Where are you located, Ehab?
I am a Building Science Thermographer, and this is the work I do.
More information and testing is required, but at this point you should consider that there are only three sources of building moisture, building envelope leakage (air or water), plumbing, and condensation.
You seem to have excluded plumbing. Take a stab at the other two.
Construction practices, blueprints, etc will help with building envelope. What is really happening inside the wall. Fiber optics may be needed to see what you can’t see. Walls must be waterproof, but must be allowed to drain and ventilate to dry. But this is not foolproof either. After the big Nashville, Tn flood, I found several “flooded” houses where the source of water was the weep holes (improperly placed, and in excessive number required by code).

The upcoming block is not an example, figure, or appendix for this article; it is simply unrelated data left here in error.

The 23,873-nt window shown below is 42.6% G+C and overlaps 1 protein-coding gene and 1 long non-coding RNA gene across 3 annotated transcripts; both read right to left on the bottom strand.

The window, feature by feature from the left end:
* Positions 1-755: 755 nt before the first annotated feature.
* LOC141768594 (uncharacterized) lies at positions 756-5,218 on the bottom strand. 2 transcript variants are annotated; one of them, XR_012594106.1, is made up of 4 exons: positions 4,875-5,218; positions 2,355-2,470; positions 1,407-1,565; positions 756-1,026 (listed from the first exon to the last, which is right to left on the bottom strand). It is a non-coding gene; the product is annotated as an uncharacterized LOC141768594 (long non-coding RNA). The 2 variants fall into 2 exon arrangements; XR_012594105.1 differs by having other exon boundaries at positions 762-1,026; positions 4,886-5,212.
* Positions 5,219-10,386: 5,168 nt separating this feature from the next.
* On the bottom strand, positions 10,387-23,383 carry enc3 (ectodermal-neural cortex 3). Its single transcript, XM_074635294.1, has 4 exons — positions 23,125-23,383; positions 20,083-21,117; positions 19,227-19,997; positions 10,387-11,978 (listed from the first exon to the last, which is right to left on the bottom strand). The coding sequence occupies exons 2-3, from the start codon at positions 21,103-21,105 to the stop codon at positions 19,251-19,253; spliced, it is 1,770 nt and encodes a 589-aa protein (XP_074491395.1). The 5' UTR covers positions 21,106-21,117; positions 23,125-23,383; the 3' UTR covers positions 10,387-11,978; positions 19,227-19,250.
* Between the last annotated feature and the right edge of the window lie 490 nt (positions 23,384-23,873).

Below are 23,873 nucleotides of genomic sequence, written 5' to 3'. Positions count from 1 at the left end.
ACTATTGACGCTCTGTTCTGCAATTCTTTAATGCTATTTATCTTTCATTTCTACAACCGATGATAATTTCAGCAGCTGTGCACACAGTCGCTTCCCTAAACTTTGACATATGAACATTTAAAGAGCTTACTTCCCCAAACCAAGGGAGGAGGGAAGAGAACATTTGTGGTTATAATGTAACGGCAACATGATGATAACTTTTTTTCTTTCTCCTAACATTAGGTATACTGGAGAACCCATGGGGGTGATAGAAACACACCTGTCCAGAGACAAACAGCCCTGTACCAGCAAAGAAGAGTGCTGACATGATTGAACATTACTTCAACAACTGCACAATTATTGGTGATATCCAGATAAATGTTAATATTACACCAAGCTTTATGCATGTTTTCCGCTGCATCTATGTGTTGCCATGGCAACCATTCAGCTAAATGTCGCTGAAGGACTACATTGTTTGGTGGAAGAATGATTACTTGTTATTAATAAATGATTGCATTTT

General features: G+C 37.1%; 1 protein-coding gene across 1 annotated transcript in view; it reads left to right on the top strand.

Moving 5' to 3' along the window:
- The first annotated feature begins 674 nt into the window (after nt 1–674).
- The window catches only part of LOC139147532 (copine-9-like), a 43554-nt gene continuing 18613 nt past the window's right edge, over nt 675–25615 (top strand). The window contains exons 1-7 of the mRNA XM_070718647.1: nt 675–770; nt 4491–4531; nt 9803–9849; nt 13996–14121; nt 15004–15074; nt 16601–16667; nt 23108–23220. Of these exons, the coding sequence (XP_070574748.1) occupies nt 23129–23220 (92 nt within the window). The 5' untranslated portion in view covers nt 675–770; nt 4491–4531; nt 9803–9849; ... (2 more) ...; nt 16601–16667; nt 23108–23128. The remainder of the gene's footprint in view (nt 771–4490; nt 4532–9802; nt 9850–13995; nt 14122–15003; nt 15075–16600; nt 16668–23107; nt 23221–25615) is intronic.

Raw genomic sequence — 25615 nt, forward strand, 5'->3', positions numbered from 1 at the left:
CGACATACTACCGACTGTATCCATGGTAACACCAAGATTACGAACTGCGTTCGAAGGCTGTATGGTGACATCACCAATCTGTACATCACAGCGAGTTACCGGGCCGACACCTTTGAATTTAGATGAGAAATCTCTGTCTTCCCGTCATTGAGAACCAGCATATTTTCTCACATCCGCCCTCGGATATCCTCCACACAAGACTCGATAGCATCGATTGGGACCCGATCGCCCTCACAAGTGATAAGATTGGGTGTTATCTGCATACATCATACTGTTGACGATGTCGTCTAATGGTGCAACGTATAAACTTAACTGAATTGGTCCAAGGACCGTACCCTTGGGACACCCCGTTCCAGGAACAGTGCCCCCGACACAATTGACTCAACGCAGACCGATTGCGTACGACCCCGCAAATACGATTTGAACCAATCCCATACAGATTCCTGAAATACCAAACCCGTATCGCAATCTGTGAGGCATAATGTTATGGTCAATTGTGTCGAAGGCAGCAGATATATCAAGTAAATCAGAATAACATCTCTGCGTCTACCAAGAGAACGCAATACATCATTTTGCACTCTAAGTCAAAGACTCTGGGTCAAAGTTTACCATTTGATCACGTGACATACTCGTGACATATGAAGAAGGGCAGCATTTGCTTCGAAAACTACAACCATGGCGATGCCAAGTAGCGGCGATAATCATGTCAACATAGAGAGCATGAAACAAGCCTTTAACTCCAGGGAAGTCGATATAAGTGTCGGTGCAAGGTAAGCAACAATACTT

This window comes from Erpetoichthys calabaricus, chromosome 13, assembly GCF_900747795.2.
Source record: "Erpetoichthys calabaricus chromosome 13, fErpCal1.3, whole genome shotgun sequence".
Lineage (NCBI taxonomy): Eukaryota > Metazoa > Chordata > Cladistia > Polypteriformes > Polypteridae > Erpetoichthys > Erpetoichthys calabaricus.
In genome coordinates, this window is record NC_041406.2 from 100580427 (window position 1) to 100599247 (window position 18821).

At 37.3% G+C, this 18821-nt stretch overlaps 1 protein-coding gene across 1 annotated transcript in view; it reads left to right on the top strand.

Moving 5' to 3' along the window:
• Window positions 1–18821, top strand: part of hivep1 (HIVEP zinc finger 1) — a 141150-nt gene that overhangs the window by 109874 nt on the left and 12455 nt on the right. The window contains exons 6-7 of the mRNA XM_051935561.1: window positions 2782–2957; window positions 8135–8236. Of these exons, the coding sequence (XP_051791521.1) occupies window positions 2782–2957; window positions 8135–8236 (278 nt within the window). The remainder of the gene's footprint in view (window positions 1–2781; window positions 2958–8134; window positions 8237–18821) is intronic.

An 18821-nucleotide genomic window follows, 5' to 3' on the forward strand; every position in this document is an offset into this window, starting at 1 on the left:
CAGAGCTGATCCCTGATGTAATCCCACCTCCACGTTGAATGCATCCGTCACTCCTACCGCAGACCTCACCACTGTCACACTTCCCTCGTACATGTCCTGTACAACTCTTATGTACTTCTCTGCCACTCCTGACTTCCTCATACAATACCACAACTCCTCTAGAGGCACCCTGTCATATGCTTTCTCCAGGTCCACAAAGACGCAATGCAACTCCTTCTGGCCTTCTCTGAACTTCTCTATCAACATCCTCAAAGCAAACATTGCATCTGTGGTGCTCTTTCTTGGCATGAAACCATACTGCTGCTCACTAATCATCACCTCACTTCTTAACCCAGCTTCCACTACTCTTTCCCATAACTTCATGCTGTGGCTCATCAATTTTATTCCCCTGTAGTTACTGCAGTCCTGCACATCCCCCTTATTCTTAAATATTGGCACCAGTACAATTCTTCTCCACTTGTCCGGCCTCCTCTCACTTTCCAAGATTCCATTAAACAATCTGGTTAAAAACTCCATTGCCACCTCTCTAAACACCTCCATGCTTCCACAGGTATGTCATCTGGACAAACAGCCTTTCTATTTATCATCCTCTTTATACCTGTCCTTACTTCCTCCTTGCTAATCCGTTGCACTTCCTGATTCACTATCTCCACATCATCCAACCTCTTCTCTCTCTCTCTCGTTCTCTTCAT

Moisture inside the wall should be determined. We really can not exclude capillary action going on here.
Condensation is always a fun one for me. After the process of elimination is done and excludes plumbing and wall leaks, I turn to condensation. It takes persuasion to get the facility engineer of the other two however…). Condensation requires specific conditions to occur, and these can be measured. Psycrometrics tell you what you need to know.
Note: HVAC design can play a large part in this (depending on where you’re at, which is why I asked). Air stratification can play a large role in this, as air distribution can put the condensation thing over the top. This can be an Air Leak turned water problem. Check building pressure. Air leakage can not occur w/o a pressure differential.
I noticed in your third pic that there is the same damage in adjacent rooms. You stated this is happening everywhere and on the 3rd floor. This problem has a wide scope, beyond an isolated air/water leak.
If this is just a Home Inspection, you may never know the answer…